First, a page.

I recently read a psychologist's observation that the nation of Iraq is suffering from PTSD. I agree, except for one thing--no "post" about it, it's still in a survival state.
I do believe, however, that America is sliding into PTSD from the last 8 years, the economy, the sinking ship of health care, and murder by proxy. Last weekend I felt a distinct shift in the O Fortuna. Velut luna. Status variabilis. It felt a lot like grief, loss. The old American dream lies in little plasticky pieces, shiny but devoid of any humanity. The almighty dollar sucked us all down the toilet. We forgot how to live in harmony with the earth and each other.
We are all going to have to learn to get in touch with our selves again, ask some hard questions, before we can reach each other. We have to put people first again. We've become so cocooned in stuff, stuff made up of the earth's dwindling resources. We don't have to live as voracious consumers. Geez, I'm beginning to repeat my old rhetoric from the 60's and 70's.
Actually, there are solid analogies. Regardless of whether one equates the Iraq and Viet Nam wars, the effects on America have been even more devastating. The attitudes are the same from some of the military--not all, thank goodness. Arrogant slaughter for financial gain. Purely and simply.
I wish everyone in this country could see what life is like outside the borders of the USA. There's no excuse for not, really, if the media would practice real journalism.
I heard Molly Ivins speak not long before she died, and she talked about the death of real American journalism, especially the print variety, newspapers, specifically. One of her points described how today's newspapers have lost touch with the local, the community. The reporting is superficial, and narrows rather than expands knowledge. Not to say there aren't brilliant writers out there, but what is thoughtful and rational and workable is overlooked for the sensational, the froth.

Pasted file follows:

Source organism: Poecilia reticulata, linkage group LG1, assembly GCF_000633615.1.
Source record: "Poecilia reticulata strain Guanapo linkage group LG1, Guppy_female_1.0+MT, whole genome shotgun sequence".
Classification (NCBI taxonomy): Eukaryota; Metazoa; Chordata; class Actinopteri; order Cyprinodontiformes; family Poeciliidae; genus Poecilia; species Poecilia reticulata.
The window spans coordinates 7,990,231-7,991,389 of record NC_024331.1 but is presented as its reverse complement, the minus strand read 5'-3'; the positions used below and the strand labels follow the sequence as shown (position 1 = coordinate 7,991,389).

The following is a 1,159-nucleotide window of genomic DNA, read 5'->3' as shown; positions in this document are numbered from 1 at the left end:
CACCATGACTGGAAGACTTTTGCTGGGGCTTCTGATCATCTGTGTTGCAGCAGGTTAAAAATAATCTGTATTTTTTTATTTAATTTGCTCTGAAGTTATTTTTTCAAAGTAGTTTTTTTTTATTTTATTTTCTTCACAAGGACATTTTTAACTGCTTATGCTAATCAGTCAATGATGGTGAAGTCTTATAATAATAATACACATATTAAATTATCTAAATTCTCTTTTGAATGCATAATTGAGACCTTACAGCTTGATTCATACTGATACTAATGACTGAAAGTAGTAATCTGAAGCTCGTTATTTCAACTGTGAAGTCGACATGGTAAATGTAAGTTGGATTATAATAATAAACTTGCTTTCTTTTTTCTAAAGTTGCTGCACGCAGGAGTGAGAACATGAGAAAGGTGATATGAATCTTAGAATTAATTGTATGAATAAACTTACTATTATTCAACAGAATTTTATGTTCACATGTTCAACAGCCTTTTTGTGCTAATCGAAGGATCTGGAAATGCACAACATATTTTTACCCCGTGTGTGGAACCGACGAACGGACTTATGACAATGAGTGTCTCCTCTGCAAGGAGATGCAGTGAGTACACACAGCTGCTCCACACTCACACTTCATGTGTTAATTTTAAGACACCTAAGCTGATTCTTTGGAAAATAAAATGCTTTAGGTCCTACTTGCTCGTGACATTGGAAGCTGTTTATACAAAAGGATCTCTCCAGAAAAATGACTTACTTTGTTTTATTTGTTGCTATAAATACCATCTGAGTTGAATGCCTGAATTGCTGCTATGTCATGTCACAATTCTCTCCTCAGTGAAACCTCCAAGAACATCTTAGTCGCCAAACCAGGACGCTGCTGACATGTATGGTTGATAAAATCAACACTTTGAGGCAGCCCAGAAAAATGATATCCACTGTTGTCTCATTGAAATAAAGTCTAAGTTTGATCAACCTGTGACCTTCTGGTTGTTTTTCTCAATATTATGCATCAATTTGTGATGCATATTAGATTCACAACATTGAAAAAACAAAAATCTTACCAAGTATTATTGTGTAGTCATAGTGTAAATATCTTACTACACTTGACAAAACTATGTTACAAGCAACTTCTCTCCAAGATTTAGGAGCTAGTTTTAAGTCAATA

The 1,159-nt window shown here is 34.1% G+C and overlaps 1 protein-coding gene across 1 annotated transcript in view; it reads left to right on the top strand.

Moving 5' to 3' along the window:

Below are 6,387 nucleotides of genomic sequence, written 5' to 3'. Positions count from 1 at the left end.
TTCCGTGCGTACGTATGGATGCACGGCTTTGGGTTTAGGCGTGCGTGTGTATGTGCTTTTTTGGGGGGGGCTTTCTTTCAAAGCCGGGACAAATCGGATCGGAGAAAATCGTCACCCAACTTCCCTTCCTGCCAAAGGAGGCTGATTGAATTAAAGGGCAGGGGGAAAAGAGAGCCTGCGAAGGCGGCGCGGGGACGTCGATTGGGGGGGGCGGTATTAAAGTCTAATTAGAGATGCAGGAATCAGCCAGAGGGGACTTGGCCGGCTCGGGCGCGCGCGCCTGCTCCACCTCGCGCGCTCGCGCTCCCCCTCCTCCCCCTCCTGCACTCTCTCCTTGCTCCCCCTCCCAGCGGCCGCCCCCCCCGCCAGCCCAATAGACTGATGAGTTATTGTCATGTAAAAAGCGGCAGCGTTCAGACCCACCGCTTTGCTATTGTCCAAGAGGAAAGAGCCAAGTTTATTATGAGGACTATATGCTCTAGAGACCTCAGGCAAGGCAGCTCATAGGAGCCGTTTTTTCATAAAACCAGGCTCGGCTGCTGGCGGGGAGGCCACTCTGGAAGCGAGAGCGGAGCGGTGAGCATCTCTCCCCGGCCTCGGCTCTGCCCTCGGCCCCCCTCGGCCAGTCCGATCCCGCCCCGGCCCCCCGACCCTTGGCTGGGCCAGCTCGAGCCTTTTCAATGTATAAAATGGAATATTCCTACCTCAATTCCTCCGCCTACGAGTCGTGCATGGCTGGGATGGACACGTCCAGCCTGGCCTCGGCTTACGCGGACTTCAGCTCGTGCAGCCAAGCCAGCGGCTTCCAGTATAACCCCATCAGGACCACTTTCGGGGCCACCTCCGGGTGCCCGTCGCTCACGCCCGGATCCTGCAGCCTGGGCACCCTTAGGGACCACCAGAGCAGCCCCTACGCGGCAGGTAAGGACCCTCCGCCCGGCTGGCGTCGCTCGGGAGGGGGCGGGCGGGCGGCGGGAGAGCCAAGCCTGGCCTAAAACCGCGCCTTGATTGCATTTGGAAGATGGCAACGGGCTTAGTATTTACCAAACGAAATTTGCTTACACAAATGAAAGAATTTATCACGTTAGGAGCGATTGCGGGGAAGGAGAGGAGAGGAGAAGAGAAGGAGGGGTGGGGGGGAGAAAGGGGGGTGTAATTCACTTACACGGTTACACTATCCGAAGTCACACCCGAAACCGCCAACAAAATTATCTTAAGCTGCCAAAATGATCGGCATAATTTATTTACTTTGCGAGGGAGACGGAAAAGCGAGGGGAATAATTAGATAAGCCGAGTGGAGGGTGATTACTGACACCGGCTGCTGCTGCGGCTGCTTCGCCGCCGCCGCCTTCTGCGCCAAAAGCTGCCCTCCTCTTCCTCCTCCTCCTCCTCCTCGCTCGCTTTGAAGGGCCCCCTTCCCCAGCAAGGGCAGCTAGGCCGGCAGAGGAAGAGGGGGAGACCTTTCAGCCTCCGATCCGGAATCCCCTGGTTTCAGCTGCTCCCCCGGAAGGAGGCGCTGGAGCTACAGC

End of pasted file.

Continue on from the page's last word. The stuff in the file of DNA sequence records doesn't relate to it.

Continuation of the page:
On the other hand, I had a fabulous conversation with a friend about Bach and his music. My friend attended the Bach Cantata Project at the Blanton, and commented on the use of biblical text throughout. It gave me an opportunity to describe the cantata as a form, which is easily translatable to a computer geek. It was mind-blowing to think of it in that context, after a lifetime of relating to Bach in a distinctly non-technological way, not counting the early synthesizered "Switched On Bach" of the 60's. Sensual to the core, at the same time appreciating the beauty of the exquisite interface between sound and mathematics.
It is only fitting that I was able to visit his last musical posting and gravesite--St. Thomaskirche in Leipzig--in my own elderhood. Looking back for decades of being completely surrounded by Bach, something for all of my musical capabilities. Keyboard, vocal, instrumental, monumental, playful, serious, solo, full orchestra and chorus and everything in between--he wrote something for every facet, every mood. Even though they were different periods, I think of Bach as an extension, an evolution of Shakespeare.
For words are music, too. Human sound lifted up. Music, particularly Bach's, physically resonates with the human body, making it an instrument. Which reminds me. AVAE's first concert is November 13 in Austin, November 15 at Round Top.
I had a teacher when I was in my 30's who said music was mathematics in technicolor. Now that I'm in my 60's, I have a deeper understanding of what she meant.